The P.A.

A weekly address from Patrick Adams,
President of St. Louis Community Credit Union

Creating demand is one thing, I get it

On March 24th, 2014, posted in: Uncategorized by


We stood in line the other day waiting for our turn to spend money. I don’t normally stand in line for much, but this was “Pappy’s Barbeque.” It might be the best in the world based on how many salivating people were in line with me. Our wait was a half-hour. When we left, my guess is that the wait time was extended by at least another 20 minutes or so, given that the line was even longer. That’s quite a demand for BBQ pig. And creating that demand will keep people coming back – to a degree. After all, human nature is an inherent want to be a part of something popular. It’s how “flash mobs” are created.

Creating demand is one thing, I get it. You want your product to be a hot topic, a “hashtag” on Twitter, a “like” on Facebook, or the “cooler talk” at the office. But, the fact is, when you get too much demand without satisfying with sufficient supply, you’re going to lose some opportunity. Add in an area rife with employees who are strapped with a limited lunchtime, and you got a quandary for sure.

It’s a balancing act. There is only so long before loss of opportunity kicks in. In the case of BBQ, eventually the line shortens as people move to their second choice – a by-product of time constraints. Back to the “cooler talk” at the office – my guess it goes like this: “Yeah, the BBQ is fabulous, the best pig in the world, but I only have forty-five minutes for lunch. It’s a fifteen-minute drive and a thirty minute wait. That leaves no time to stuff my face with the Q and the fixins.”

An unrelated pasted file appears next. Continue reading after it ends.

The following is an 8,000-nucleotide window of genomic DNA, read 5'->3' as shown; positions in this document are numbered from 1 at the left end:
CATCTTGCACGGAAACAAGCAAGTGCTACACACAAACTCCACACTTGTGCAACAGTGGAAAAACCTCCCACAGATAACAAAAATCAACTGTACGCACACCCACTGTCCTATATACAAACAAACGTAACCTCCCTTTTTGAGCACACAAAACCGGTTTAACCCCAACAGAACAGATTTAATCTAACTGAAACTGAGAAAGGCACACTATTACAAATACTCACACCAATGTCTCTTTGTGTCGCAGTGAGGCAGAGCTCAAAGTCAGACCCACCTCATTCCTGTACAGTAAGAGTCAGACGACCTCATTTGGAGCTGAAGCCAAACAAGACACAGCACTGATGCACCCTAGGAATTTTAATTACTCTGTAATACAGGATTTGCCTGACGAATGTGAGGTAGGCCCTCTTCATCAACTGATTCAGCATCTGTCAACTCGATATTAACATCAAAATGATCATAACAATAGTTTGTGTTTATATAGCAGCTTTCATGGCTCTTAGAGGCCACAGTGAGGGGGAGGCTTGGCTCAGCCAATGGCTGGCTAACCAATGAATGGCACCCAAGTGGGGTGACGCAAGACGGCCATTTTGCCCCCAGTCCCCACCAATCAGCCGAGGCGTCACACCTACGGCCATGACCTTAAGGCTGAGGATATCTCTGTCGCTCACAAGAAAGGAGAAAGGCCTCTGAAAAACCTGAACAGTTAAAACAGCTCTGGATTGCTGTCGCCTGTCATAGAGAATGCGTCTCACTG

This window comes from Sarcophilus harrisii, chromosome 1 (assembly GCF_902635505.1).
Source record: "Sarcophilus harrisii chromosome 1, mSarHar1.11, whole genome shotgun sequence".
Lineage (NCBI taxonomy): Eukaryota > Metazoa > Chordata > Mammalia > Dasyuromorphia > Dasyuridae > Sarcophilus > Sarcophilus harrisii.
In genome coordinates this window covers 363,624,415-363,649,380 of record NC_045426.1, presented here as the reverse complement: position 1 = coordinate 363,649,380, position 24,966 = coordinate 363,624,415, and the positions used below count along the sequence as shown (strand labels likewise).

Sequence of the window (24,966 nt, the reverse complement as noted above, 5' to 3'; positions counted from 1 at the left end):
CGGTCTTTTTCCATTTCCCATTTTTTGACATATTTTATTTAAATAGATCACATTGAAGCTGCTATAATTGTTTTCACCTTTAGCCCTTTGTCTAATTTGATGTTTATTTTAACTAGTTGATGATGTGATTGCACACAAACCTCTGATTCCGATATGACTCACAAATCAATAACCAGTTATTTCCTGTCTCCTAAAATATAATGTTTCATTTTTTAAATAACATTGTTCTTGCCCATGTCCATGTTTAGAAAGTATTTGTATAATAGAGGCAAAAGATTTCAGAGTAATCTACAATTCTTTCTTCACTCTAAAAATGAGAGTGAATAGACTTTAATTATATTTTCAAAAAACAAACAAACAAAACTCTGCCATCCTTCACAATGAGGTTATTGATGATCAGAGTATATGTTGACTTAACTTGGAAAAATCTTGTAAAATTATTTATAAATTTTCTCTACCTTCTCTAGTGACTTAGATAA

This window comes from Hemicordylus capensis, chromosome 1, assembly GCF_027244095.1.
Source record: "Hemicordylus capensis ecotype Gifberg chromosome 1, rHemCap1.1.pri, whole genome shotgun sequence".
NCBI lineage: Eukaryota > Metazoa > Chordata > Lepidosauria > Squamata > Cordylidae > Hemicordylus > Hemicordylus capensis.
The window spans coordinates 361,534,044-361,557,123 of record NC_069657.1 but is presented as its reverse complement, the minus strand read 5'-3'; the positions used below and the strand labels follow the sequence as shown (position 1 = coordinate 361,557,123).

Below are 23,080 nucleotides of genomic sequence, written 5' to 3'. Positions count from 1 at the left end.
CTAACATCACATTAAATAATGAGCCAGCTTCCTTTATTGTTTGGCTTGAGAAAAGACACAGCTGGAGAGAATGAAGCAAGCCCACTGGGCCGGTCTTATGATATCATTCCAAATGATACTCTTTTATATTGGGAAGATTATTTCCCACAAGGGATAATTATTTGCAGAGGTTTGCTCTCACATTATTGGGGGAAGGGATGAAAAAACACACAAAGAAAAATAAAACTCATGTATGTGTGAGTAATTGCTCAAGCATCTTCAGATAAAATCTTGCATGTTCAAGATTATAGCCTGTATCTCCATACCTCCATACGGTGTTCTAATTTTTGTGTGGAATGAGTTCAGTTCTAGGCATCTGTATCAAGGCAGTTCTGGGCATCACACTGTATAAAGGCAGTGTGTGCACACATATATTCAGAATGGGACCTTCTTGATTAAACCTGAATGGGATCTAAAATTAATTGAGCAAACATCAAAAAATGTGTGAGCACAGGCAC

If such a backlash occurs, opportunity costs shoot up. Now, multiply that “cost” by how many people work in the area and go out for lunch. The next thing you know your current demand may be actually costing you money. Current profits won’t show it, the line in the hallway fosters the current demand and produces the revenue. But how much more profit could there be? You’re pulling people to your product – pull more, right?

Yeah, but expansion costs money too. Bingo! That’s where thoughtful analysis must be considered. Can you “scale” the pig? If not, increases in labor, occupancy, operations are all real and must have thoughtful consideration before rushing into a decision to expand. But, that lost revenue and the word on the street could be long-term damaging.

I’m reminded of the Master of Malapropism, Yogi Berra, who once said something like this when talking about a New York City restaurant: “Nobody goes there anymore, it’s too popular.” That’s funny, costly and true.

Granted, my approach is always “grow baby grow.” Nobody shrinks into greatness. There is another side to the “grow” argument that is practiced by Pappy with great success. Both are acceptable to a business leader, but I always lean toward growth.

The truth be known, this mild rant is all about my disdain for standing in line. The BBQ is fabulous, but I don’t want to wait. Dear Pappy, please expand so that I can eat your pulled pork more than once or twice a year. Please!

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